In the beginning--or to be precise, a trillionth of a trillionth of a trillionth of a second after the Big Bang--the universe was a seething, unimaginably hot ball of energy. The forces that we know-- gravity, electromagnetism, and the strong and weak forces that govern atoms--were still joined as one. But in an instant, this sea of energy changed. Much as water abruptly turns to ice, the universe crossed a temperature threshold and the universal force fragmented.
As unlikely as it seems, a group of Finnish physicists claims to have re-created these primordial conditions in the lab. They believe they have simulated important features of the newborn universe in a flask of liquid helium chilled to near absolute zero, and their experiments, they say, bear out the predictions of a controversial theory.
As the universe cooled, according to this theory, defects in the fabric of space-time appeared, just as water solidifying to ice develops crystal imperfections. These cosmological wrinkles--called cosmic strings-- would have been far thinner than an atom, perhaps infinitely long and extremely massive, spanning the universe. As strange as these objects seem, they would solve a host of vexing problems in cosmology. Because of their enormous mass, the strings’ powerful gravitational fields would have helped pull together the first galaxies and provided the framework for the large- scale structure of the universe.
What does liquid helium have to do with all this? When cooled to almost the lowest temperature possible--absolute zero, or minus 459.67 degrees Fahrenheit--helium suddenly becomes a frictionless fluid, a strange state of affairs physicists call superfluidity. Many of its atoms flow together in lockstep. In this unusual state, helium in many ways resembles a vacuum--particles can move through the superfluid without resistance, for example, and spontaneous miniature ripples sometimes form that correspond to the virtual particles that pop in and out of existence within a vacuum.
Most important, though, nearly identical mathematics underlies both the transition of liquid helium to the superfluid state and the transformations that physicists believe took place in the early universe as it cooled and formed cosmic strings. Wojciech Zurek, a physicist at Los Alamos National Laboratory in New Mexico, suggested about ten years ago that physicists can take the same equations that describe the creation of cosmic strings and use them to predict what will happen to superfluid helium as it is heated and allowed to cool again. The heated superfluid, it turns out, should give rise to a specific number of vortices, corresponding mathematically to the formation of cosmic strings. If the predicted number of vortices appeared, the mathematics that underlies both cosmic string formation and the odd behavior of superfluid helium would be shown to be sound. This in turn would be a boost for the plausibility of cosmic string theory.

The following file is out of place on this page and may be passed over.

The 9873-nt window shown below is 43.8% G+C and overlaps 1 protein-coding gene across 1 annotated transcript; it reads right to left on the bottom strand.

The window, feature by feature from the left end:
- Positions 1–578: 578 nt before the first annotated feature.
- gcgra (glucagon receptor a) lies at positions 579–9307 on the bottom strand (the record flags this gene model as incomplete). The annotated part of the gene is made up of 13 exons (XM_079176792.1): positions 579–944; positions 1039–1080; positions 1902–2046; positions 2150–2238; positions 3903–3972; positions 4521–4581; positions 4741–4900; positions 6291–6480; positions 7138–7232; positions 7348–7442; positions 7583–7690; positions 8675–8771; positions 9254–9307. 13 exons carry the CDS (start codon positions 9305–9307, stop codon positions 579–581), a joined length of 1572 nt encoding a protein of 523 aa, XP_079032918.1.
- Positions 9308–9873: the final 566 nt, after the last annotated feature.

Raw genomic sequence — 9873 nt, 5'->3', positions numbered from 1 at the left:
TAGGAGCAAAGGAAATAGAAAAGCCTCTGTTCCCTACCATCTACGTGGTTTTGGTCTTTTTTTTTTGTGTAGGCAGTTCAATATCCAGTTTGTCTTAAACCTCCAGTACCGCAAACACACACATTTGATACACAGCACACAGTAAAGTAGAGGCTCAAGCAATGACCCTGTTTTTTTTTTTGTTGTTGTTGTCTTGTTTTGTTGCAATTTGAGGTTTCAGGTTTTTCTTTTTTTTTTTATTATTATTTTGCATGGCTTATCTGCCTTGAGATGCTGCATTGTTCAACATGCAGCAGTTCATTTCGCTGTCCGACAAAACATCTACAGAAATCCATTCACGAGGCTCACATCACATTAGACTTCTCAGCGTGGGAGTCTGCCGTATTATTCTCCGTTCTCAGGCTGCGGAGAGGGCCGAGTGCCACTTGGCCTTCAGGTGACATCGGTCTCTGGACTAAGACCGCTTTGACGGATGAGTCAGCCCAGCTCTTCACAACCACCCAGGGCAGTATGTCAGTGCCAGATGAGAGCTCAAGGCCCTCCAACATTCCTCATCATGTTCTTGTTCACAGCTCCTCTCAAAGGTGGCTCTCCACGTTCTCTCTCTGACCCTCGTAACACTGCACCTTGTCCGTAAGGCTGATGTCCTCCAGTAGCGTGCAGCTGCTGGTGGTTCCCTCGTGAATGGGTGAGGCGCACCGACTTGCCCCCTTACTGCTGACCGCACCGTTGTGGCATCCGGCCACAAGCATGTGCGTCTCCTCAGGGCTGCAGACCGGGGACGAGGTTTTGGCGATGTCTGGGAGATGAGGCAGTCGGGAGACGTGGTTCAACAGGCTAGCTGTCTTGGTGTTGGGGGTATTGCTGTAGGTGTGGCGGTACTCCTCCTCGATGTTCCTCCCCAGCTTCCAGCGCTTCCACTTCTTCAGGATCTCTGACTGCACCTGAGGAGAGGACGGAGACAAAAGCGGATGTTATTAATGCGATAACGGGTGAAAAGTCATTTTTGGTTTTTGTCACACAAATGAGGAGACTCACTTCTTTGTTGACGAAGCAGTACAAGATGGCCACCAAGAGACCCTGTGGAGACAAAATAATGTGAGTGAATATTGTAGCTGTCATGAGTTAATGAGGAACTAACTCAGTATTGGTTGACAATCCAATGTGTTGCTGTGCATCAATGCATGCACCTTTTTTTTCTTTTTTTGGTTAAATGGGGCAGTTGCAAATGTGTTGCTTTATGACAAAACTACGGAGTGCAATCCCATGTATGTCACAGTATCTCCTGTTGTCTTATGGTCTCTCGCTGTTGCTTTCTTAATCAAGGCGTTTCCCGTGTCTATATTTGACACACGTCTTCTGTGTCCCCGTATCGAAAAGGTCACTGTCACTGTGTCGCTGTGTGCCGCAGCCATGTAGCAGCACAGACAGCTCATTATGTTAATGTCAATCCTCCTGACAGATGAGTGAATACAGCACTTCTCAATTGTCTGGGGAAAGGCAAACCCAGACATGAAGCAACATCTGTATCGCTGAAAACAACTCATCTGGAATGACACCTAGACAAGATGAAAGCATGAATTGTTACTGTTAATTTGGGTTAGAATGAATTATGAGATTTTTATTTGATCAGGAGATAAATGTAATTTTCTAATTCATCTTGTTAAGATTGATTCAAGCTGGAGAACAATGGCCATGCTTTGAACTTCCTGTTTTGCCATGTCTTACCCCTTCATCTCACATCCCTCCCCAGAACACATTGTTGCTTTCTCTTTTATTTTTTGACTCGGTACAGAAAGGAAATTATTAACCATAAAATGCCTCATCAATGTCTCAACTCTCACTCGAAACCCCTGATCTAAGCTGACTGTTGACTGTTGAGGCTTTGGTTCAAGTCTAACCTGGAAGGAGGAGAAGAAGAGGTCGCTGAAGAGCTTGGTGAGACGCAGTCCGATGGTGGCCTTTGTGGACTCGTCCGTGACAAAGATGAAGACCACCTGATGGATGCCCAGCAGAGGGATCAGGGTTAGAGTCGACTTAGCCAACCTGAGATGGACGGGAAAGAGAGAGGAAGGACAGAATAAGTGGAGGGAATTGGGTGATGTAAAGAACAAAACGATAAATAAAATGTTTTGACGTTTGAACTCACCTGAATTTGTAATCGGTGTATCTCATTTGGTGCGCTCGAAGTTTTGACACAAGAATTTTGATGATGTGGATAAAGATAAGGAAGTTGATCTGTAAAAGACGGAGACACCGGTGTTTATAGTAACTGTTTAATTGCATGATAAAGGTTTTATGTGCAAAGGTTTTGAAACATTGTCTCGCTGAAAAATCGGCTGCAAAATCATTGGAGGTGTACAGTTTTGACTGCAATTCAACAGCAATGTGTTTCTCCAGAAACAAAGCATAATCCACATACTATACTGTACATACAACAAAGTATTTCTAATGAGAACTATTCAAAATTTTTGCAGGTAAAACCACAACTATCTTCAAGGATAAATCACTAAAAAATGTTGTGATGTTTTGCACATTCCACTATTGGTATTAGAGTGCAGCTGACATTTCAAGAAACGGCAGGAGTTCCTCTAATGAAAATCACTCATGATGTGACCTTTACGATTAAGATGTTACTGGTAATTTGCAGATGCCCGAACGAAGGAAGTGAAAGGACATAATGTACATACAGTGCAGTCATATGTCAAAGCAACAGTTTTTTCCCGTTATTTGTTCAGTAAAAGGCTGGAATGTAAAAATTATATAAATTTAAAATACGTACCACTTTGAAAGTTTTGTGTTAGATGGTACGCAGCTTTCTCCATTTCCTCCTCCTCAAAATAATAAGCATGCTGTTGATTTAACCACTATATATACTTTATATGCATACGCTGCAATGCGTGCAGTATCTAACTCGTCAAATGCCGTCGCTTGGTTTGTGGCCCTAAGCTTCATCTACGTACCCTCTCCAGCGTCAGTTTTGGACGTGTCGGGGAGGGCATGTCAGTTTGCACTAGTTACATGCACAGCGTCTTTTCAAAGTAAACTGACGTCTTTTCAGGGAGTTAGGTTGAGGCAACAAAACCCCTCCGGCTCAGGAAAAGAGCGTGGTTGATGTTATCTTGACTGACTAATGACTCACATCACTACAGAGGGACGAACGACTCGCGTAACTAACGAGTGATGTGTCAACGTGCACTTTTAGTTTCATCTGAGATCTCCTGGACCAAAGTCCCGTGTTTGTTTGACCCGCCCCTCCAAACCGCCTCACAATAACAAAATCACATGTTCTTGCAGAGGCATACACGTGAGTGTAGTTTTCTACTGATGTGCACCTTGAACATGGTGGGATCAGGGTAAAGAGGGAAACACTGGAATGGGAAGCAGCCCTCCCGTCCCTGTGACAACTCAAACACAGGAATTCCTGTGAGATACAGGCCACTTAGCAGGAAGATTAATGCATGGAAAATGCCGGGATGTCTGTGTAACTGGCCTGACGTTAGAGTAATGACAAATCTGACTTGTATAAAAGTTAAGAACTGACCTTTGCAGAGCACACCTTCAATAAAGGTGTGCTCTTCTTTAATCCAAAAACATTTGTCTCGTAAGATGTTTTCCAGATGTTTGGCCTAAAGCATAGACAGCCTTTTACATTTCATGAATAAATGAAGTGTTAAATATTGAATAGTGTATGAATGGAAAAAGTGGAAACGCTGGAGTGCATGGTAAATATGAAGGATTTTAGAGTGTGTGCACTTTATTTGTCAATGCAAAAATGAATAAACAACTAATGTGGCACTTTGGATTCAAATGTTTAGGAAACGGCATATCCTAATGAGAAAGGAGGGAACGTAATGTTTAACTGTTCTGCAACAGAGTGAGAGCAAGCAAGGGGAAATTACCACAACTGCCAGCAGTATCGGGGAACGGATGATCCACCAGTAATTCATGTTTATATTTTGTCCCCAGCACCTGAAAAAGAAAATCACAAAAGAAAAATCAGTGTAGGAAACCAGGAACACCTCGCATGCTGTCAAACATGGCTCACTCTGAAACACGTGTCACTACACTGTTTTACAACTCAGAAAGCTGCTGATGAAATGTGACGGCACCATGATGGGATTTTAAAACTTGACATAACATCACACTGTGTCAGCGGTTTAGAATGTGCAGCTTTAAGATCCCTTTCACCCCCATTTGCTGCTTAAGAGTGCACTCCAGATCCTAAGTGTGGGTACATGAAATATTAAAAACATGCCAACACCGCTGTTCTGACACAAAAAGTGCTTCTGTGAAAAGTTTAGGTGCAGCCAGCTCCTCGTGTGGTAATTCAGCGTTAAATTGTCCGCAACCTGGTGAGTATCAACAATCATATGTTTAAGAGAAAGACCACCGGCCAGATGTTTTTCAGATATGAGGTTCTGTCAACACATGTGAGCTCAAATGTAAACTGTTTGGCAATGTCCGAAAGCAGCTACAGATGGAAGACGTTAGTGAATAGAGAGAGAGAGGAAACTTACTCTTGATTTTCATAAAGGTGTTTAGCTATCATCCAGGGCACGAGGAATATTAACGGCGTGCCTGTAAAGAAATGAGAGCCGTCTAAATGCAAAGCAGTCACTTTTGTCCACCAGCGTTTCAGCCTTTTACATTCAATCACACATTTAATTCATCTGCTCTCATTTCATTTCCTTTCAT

Physicists Grigori Volovik and Matti Krusius at Helsinki University of Technology are the first to have successfully tested Zurek’s proposition. They began by cooling a rotating cylinder of helium to about one-thousandth of a degree above absolute zero, a temperature just below the transition from the normal liquid state to superfluidity. They then shot a neutron through the superfluid, heating a region less than a thousandth of an inch across with just enough energy to change it into a normal liquid for about a millionth of a second. When the region cooled back to the superfluid state, tiny vortices formed. The rotating cylinder reinforced the vortices, keeping them around long enough to be spotted by a magnetic detector. The physicists found as many as 20 vortices per neutron shot--a number consistent with Zurek’s predictions.
The Helsinki researchers’ superfluid helium has turned out to be such a good model for the early universe that they are planning to look at other deep cosmological problems, from the origin of gravity to the scarcity of antimatter. There are a lot of fundamental problems in physics that are related to the properties of the physical vacuum, Volovik says. We can model many of them with our helium.